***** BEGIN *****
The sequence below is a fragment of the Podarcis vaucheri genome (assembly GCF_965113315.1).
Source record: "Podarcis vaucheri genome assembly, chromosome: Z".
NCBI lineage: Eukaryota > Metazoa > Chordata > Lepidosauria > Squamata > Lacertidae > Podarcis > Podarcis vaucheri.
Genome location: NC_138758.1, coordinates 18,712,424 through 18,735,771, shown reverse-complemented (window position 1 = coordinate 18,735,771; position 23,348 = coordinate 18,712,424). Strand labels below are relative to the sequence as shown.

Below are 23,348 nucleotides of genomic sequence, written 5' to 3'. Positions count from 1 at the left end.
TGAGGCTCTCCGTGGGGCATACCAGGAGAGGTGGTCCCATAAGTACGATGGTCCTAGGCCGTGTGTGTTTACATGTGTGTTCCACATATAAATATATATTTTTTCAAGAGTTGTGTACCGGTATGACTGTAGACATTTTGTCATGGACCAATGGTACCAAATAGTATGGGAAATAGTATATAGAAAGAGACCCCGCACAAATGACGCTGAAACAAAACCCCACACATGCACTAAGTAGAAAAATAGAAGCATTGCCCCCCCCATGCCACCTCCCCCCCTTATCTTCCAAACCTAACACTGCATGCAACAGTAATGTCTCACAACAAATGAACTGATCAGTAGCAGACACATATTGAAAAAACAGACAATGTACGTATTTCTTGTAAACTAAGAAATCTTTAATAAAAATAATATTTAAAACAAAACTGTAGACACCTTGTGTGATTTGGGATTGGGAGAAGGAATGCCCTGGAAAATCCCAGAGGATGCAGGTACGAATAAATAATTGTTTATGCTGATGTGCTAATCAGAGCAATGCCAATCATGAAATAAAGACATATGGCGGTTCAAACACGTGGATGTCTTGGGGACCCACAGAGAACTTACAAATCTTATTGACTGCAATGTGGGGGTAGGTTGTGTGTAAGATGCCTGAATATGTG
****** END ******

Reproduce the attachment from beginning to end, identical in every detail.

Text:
The sequence below is a fragment of the Podarcis vaucheri genome (assembly GCF_965113315.1).
Source record: "Podarcis vaucheri genome assembly, chromosome: Z".
NCBI lineage: Eukaryota > Metazoa > Chordata > Lepidosauria > Squamata > Lacertidae > Podarcis > Podarcis vaucheri.
Genome location: NC_138758.1, coordinates 18,712,424 through 18,735,771, shown reverse-complemented (window position 1 = coordinate 18,735,771; position 23,348 = coordinate 18,712,424). Strand labels below are relative to the sequence as shown.

Below are 23,348 nucleotides of genomic sequence, written 5' to 3'. Positions count from 1 at the left end.
TGAGGCTCTCCGTGGGGCATACCAGGAGAGGTGGTCCCATAAGTACGATGGTCCTAGGCCGTGTGTGTTTACATGTGTGTTCCACATATAAATATATATTTTTTCAAGAGTTGTGTACCGGTATGACTGTAGACATTTTGTCATGGACCAATGGTACCAAATAGTATGGGAAATAGTATATAGAAAGAGACCCCGCACAAATGACGCTGAAACAAAACCCCACACATGCACTAAGTAGAAAAATAGAAGCATTGCCCCCCCCATGCCACCTCCCCCCCTTATCTTCCAAACCTAACACTGCATGCAACAGTAATGTCTCACAACAAATGAACTGATCAGTAGCAGACACATATTGAAAAAACAGACAATGTACGTATTTCTTGTAAACTAAGAAATCTTTAATAAAAATAATATTTAAAACAAAACTGTAGACACCTTGTGTGATTTGGGATTGGGAGAAGGAATGCCCTGGAAAATCCCAGAGGATGCAGGTACGAATAAATAATTGTTTATGCTGATGTGCTAATCAGAGCAATGCCAATCATGAAATAAAGACATATGGCGGTTCAAACACGTGGATGTCTTGGGGACCCACAGAGAACTTACAAATCTTATTGACTGCAATGTGGGGGTAGGTTGTGTGTAAGATGCCTGAATATGTG